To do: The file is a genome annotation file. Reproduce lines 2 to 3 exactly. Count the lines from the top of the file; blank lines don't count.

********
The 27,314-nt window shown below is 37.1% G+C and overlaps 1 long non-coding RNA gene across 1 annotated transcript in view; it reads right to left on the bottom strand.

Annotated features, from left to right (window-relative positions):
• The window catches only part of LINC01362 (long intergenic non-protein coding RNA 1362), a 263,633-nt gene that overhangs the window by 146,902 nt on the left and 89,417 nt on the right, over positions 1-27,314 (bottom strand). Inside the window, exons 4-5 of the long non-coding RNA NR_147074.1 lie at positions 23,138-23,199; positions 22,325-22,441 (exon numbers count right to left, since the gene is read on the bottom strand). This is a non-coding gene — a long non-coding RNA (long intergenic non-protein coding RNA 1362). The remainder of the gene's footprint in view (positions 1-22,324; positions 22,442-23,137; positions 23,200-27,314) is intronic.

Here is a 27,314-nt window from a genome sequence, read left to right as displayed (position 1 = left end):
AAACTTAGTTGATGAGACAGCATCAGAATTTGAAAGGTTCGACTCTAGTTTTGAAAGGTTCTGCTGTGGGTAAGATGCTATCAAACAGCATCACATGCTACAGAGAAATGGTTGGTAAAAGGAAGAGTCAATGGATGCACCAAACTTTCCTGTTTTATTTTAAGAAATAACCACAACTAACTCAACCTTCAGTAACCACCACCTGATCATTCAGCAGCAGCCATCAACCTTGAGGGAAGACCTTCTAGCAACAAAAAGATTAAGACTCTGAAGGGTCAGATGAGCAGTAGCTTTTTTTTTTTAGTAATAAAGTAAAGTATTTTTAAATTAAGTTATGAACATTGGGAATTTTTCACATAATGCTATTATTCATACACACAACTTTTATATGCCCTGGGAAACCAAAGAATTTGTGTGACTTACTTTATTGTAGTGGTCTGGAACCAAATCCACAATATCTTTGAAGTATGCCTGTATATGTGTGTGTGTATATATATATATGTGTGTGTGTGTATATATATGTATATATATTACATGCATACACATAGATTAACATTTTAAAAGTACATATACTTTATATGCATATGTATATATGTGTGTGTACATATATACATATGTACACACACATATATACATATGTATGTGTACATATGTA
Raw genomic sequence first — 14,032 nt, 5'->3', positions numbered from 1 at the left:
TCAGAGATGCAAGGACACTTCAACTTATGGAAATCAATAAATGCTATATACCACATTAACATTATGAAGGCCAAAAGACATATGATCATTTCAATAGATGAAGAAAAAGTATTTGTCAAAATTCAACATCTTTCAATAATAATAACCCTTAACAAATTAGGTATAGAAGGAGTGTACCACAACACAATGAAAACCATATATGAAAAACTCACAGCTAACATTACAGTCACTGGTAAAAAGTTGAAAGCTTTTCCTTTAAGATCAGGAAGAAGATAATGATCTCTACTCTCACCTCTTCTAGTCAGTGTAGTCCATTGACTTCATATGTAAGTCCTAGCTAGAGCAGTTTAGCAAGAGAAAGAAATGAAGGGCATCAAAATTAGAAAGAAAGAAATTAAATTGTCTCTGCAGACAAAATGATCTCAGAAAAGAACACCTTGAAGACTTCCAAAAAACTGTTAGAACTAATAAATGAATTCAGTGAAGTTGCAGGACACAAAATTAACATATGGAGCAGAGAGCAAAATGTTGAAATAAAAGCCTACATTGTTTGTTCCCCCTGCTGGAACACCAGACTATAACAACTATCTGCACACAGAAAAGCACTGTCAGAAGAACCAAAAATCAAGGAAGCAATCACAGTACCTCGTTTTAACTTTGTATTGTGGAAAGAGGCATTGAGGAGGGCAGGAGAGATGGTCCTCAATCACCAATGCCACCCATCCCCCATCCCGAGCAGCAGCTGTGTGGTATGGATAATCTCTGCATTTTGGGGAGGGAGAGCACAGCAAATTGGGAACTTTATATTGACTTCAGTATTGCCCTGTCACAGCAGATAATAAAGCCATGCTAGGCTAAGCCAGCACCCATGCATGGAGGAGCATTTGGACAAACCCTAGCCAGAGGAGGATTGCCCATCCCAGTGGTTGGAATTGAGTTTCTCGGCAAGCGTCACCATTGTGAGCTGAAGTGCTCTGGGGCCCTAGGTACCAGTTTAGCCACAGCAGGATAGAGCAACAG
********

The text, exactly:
Annotated features, from left to right (window-relative positions):
• The window catches only part of LINC01362 (long intergenic non-protein coding RNA 1362), a 263,633-nt gene that overhangs the window by 146,902 nt on the left and 89,417 nt on the right, over positions 1-27,314 (bottom strand). Inside the window, exons 4-5 of the long non-coding RNA NR_147074.1 lie at positions 23,138-23,199; positions 22,325-22,441 (exon numbers count right to left, since the gene is read on the bottom strand). This is a non-coding gene — a long non-coding RNA (long intergenic non-protein coding RNA 1362). The remainder of the gene's footprint in view (positions 1-22,324; positions 22,442-23,137; positions 23,200-27,314) is intronic.